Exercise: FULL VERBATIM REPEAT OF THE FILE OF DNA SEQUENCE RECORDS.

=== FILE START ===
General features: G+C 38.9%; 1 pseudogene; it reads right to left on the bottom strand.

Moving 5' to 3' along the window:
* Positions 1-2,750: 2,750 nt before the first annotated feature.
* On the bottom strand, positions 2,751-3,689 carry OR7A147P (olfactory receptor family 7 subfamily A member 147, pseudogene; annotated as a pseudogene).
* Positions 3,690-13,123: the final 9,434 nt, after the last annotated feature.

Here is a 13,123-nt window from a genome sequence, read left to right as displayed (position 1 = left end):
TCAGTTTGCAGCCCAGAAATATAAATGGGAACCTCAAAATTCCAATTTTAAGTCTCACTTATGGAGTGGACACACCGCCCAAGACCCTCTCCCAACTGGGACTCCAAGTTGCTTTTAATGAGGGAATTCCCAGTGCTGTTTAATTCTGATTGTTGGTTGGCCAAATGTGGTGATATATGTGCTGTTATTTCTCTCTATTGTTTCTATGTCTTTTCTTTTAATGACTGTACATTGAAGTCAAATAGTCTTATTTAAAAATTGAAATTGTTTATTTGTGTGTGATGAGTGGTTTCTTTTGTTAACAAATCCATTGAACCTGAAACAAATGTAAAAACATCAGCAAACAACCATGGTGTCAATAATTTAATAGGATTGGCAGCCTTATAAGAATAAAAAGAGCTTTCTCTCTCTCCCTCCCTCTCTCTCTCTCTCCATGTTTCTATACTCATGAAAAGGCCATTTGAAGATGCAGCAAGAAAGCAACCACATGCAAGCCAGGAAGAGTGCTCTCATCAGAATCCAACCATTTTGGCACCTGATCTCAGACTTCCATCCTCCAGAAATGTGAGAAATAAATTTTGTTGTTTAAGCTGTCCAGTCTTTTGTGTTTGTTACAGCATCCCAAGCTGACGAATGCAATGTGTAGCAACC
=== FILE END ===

General features: G+C 38.9%; 1 pseudogene; it reads right to left on the bottom strand.

Moving 5' to 3' along the window:
* Positions 1-2,750: 2,750 nt before the first annotated feature.
* On the bottom strand, positions 2,751-3,689 carry OR7A147P (olfactory receptor family 7 subfamily A member 147, pseudogene; annotated as a pseudogene).
* Positions 3,690-13,123: the final 9,434 nt, after the last annotated feature.

Here is a 13,123-nt window from a genome sequence, read left to right as displayed (position 1 = left end):
TCAGTTTGCAGCCCAGAAATATAAATGGGAACCTCAAAATTCCAATTTTAAGTCTCACTTATGGAGTGGACACACCGCCCAAGACCCTCTCCCAACTGGGACTCCAAGTTGCTTTTAATGAGGGAATTCCCAGTGCTGTTTAATTCTGATTGTTGGTTGGCCAAATGTGGTGATATATGTGCTGTTATTTCTCTCTATTGTTTCTATGTCTTTTCTTTTAATGACTGTACATTGAAGTCAAATAGTCTTATTTAAAAATTGAAATTGTTTATTTGTGTGTGATGAGTGGTTTCTTTTGTTAACAAATCCATTGAACCTGAAACAAATGTAAAAACATCAGCAAACAACCATGGTGTCAATAATTTAATAGGATTGGCAGCCTTATAAGAATAAAAAGAGCTTTCTCTCTCTCCCTCCCTCTCTCTCTCTCTCCATGTTTCTATACTCATGAAAAGGCCATTTGAAGATGCAGCAAGAAAGCAACCACATGCAAGCCAGGAAGAGTGCTCTCATCAGAATCCAACCATTTTGGCACCTGATCTCAGACTTCCATCCTCCAGAAATGTGAGAAATAAATTTTGTTGTTTAAGCTGTCCAGTCTTTTGTGTTTGTTACAGCATCCCAAGCTGACGAATGCAATGTGTAGCAACC